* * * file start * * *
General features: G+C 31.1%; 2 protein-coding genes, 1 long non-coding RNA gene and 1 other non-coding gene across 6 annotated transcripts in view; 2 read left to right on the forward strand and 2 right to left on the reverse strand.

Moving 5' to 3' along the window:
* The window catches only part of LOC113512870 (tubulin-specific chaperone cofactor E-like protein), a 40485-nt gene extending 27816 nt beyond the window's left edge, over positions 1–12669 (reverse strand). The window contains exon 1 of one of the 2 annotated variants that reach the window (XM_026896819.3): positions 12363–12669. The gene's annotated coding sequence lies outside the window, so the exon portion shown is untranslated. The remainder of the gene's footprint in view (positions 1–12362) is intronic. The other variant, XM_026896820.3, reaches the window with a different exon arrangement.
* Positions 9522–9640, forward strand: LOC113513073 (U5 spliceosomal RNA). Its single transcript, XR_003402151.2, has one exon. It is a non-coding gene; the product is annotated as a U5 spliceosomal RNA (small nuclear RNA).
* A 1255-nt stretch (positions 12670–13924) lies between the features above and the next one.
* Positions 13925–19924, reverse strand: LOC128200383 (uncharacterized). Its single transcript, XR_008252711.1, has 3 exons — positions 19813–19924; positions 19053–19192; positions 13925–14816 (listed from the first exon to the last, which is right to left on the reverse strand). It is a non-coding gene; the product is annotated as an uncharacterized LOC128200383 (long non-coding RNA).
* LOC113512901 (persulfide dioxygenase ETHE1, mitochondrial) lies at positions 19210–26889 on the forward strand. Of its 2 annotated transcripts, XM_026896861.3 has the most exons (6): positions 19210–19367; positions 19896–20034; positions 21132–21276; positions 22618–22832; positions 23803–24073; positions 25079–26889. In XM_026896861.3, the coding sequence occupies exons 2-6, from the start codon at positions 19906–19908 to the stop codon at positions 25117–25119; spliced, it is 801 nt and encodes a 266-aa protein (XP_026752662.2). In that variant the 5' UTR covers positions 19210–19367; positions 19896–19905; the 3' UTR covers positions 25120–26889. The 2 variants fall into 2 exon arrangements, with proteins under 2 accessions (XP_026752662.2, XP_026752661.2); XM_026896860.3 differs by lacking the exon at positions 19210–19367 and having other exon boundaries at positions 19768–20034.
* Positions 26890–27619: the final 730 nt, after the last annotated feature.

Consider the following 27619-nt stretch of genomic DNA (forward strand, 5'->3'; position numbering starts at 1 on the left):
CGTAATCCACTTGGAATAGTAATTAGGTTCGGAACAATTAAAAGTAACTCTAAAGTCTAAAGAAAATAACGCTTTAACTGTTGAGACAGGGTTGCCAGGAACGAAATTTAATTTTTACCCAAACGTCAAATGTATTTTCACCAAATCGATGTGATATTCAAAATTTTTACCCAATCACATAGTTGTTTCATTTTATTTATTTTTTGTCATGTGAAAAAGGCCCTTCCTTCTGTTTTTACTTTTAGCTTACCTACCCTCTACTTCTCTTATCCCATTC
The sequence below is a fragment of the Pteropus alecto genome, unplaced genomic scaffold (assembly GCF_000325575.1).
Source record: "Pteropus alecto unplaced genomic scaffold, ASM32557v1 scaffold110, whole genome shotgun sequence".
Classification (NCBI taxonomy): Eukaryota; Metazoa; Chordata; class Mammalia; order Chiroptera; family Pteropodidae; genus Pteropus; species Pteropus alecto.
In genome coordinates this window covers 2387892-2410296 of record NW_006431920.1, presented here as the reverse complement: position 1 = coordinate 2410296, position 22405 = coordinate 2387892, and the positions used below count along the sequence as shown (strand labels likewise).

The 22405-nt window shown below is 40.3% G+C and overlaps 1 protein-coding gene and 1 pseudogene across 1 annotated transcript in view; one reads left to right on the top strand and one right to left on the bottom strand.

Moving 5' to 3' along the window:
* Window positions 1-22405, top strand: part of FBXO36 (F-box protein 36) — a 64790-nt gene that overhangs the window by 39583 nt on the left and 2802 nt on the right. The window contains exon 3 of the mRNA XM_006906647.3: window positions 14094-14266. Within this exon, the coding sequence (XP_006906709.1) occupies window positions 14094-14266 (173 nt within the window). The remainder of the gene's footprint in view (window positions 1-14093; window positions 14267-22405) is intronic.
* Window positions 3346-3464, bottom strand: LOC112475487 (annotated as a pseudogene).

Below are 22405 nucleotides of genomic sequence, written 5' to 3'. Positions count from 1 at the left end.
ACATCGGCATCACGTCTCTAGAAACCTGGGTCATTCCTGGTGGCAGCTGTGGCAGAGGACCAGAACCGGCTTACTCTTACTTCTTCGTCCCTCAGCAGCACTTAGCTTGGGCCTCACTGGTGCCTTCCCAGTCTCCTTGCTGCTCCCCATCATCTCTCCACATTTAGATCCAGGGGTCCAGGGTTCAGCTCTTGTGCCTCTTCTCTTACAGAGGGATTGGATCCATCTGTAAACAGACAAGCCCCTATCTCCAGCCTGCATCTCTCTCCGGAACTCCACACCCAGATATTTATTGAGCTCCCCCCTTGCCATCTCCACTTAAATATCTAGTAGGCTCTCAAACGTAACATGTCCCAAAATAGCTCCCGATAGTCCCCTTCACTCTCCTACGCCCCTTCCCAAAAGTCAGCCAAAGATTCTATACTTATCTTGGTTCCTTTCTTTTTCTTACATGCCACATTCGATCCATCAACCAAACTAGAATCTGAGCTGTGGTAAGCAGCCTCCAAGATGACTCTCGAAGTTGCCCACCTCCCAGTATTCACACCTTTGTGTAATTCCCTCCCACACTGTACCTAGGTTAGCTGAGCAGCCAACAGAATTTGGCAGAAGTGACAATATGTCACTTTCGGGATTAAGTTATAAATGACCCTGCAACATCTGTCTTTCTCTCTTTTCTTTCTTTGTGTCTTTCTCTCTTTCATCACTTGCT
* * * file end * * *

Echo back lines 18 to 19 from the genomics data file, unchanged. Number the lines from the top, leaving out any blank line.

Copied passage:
* Window positions 3346-3464, bottom strand: LOC112475487 (annotated as a pseudogene).

Below are 22405 nucleotides of genomic sequence, written 5' to 3'. Positions count from 1 at the left end.